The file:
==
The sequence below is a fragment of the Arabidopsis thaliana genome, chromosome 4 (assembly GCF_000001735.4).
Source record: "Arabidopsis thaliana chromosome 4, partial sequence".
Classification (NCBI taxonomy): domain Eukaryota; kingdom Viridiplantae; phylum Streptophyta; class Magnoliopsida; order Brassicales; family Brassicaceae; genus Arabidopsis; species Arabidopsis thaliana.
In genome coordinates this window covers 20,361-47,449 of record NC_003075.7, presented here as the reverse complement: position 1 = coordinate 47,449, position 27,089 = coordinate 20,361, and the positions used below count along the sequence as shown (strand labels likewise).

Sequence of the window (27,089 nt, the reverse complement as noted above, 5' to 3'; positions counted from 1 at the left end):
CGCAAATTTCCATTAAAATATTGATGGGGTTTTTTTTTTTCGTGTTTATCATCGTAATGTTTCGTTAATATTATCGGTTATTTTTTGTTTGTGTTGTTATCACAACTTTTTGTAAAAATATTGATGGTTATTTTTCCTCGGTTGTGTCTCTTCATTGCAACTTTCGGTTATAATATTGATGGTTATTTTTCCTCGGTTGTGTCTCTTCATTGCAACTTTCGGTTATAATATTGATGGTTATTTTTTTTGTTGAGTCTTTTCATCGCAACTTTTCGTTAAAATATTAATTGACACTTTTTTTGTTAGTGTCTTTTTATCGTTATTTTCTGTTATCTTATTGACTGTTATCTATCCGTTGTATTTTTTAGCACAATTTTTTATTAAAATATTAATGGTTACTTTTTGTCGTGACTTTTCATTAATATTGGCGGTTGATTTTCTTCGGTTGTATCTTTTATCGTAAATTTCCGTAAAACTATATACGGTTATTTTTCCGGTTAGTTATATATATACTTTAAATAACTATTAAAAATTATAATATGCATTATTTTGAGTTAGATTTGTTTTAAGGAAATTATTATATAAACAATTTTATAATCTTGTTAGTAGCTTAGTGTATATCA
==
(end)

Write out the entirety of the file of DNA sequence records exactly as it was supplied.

The sequence below is a fragment of the Arabidopsis thaliana genome, chromosome 4 (assembly GCF_000001735.4).
Source record: "Arabidopsis thaliana chromosome 4, partial sequence".
Classification (NCBI taxonomy): domain Eukaryota; kingdom Viridiplantae; phylum Streptophyta; class Magnoliopsida; order Brassicales; family Brassicaceae; genus Arabidopsis; species Arabidopsis thaliana.
In genome coordinates this window covers 20,361-47,449 of record NC_003075.7, presented here as the reverse complement: position 1 = coordinate 47,449, position 27,089 = coordinate 20,361, and the positions used below count along the sequence as shown (strand labels likewise).

Sequence of the window (27,089 nt, the reverse complement as noted above, 5' to 3'; positions counted from 1 at the left end):
CGCAAATTTCCATTAAAATATTGATGGGGTTTTTTTTTTTCGTGTTTATCATCGTAATGTTTCGTTAATATTATCGGTTATTTTTTGTTTGTGTTGTTATCACAACTTTTTGTAAAAATATTGATGGTTATTTTTCCTCGGTTGTGTCTCTTCATTGCAACTTTCGGTTATAATATTGATGGTTATTTTTCCTCGGTTGTGTCTCTTCATTGCAACTTTCGGTTATAATATTGATGGTTATTTTTTTTGTTGAGTCTTTTCATCGCAACTTTTCGTTAAAATATTAATTGACACTTTTTTTGTTAGTGTCTTTTTATCGTTATTTTCTGTTATCTTATTGACTGTTATCTATCCGTTGTATTTTTTAGCACAATTTTTTATTAAAATATTAATGGTTACTTTTTGTCGTGACTTTTCATTAATATTGGCGGTTGATTTTCTTCGGTTGTATCTTTTATCGTAAATTTCCGTAAAACTATATACGGTTATTTTTCCGGTTAGTTATATATATACTTTAAATAACTATTAAAAATTATAATATGCATTATTTTGAGTTAGATTTGTTTTAAGGAAATTATTATATAAACAATTTTATAATCTTGTTAGTAGCTTAGTGTATATCA